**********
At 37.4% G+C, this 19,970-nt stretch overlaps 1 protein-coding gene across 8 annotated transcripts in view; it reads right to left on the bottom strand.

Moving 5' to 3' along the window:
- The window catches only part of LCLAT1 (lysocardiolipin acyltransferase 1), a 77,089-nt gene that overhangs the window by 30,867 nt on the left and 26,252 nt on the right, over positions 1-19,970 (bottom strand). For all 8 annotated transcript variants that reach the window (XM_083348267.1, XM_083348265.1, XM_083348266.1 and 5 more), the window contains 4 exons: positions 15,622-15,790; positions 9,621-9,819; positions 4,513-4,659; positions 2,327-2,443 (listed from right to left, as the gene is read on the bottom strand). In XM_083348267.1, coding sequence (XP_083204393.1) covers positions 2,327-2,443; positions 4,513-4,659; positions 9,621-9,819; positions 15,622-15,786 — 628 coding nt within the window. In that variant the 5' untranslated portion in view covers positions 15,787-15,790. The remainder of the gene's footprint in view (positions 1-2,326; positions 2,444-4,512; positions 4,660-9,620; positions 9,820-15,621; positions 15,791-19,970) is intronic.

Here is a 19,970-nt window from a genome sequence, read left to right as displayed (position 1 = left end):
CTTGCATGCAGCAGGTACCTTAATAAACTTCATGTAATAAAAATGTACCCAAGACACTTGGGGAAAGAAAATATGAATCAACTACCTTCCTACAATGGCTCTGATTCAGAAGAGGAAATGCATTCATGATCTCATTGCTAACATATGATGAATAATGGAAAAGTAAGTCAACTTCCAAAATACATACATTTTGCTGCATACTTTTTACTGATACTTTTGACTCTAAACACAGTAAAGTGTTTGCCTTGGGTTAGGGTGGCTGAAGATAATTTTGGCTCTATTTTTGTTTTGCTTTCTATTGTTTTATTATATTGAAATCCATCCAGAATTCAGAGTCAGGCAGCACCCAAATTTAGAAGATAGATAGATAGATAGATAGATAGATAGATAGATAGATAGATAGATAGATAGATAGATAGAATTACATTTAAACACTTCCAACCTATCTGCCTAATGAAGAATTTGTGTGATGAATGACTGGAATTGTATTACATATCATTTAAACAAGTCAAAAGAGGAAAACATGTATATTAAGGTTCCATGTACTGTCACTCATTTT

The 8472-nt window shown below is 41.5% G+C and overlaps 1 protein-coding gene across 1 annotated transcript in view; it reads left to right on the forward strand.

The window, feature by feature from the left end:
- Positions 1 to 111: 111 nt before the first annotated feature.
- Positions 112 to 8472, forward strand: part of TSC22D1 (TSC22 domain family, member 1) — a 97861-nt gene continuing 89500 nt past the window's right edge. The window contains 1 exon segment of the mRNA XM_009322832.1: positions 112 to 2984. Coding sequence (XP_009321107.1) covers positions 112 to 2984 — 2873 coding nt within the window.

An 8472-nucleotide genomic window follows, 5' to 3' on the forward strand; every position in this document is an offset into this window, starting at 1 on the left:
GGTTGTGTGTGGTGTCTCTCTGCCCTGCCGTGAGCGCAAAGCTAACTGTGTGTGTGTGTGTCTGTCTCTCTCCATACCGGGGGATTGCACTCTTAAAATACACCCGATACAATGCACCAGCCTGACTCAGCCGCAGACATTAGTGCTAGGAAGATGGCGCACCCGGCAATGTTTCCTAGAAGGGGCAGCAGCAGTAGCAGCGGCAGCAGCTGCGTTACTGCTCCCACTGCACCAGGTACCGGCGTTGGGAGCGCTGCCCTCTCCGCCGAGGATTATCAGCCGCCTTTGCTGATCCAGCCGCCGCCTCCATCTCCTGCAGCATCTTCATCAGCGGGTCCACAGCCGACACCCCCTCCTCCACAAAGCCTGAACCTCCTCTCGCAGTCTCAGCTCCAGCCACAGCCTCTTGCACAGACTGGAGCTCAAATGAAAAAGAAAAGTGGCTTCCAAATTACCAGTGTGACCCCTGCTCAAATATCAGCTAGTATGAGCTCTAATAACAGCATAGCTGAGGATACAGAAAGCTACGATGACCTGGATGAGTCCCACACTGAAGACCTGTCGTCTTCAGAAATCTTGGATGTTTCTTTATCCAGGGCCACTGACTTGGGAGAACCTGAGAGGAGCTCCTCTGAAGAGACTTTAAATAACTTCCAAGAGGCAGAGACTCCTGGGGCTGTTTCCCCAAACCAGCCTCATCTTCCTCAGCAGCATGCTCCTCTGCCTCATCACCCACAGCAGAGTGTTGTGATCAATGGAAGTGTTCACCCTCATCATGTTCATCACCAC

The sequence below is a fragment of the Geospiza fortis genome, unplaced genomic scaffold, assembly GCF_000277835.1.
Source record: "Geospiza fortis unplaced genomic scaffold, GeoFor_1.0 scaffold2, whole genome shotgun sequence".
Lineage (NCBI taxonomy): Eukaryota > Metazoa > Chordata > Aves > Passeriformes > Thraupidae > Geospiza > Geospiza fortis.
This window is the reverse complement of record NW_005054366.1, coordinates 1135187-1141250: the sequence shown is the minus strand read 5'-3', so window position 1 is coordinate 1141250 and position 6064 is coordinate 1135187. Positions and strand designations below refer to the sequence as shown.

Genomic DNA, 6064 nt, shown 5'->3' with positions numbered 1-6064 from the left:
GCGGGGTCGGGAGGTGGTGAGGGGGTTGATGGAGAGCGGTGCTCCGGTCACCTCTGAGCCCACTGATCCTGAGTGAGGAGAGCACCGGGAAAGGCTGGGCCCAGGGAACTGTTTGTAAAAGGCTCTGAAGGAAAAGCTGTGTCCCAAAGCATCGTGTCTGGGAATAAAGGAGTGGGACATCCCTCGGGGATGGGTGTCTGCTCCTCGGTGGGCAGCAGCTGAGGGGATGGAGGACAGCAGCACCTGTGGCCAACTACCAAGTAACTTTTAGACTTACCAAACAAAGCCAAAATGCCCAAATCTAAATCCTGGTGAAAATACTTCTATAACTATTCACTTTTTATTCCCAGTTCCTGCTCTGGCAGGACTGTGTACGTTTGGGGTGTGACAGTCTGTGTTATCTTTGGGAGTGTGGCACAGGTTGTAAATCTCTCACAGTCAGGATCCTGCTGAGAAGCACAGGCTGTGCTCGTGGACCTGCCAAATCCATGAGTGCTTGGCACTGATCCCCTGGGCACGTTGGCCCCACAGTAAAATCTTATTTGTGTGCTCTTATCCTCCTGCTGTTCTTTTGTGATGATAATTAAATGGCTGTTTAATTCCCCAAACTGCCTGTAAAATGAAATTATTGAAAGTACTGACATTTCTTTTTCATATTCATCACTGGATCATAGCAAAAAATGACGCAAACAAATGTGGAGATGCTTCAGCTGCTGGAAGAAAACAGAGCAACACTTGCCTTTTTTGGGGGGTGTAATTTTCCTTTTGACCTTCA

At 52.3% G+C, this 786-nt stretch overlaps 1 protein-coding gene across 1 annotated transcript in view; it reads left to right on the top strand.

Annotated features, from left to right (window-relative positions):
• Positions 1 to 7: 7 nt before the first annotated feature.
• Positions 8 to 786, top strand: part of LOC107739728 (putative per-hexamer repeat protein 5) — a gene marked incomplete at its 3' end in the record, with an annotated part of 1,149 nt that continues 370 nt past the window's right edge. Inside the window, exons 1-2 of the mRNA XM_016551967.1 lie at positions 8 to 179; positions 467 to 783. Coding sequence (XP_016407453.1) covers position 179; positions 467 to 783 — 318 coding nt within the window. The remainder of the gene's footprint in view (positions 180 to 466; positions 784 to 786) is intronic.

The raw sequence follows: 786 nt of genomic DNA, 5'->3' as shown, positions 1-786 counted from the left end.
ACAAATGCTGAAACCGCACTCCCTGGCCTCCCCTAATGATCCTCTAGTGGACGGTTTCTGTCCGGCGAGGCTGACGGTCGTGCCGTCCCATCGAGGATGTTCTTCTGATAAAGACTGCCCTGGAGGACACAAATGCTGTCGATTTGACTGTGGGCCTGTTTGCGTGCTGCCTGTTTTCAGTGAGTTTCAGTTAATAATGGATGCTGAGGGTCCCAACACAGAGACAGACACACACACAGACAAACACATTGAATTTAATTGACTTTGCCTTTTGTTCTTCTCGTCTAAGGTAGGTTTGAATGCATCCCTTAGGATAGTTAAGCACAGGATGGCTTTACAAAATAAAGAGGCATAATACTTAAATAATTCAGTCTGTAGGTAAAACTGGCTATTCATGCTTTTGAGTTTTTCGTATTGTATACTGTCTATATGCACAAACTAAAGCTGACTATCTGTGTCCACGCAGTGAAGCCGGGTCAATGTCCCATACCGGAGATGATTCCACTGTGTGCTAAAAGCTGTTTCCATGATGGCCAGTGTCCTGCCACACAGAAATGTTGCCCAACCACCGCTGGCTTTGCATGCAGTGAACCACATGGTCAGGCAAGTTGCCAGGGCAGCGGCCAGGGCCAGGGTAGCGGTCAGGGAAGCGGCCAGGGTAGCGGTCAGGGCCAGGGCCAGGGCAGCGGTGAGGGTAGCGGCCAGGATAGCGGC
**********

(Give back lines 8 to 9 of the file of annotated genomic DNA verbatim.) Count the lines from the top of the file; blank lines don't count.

- Positions 1 to 111: 111 nt before the first annotated feature.
- Positions 112 to 8472, forward strand: part of TSC22D1 (TSC22 domain family, member 1) — a 97861-nt gene continuing 89500 nt past the window's right edge. The window contains 1 exon segment of the mRNA XM_009322832.1: positions 112 to 2984. Coding sequence (XP_009321107.1) covers positions 112 to 2984 — 2873 coding nt within the window.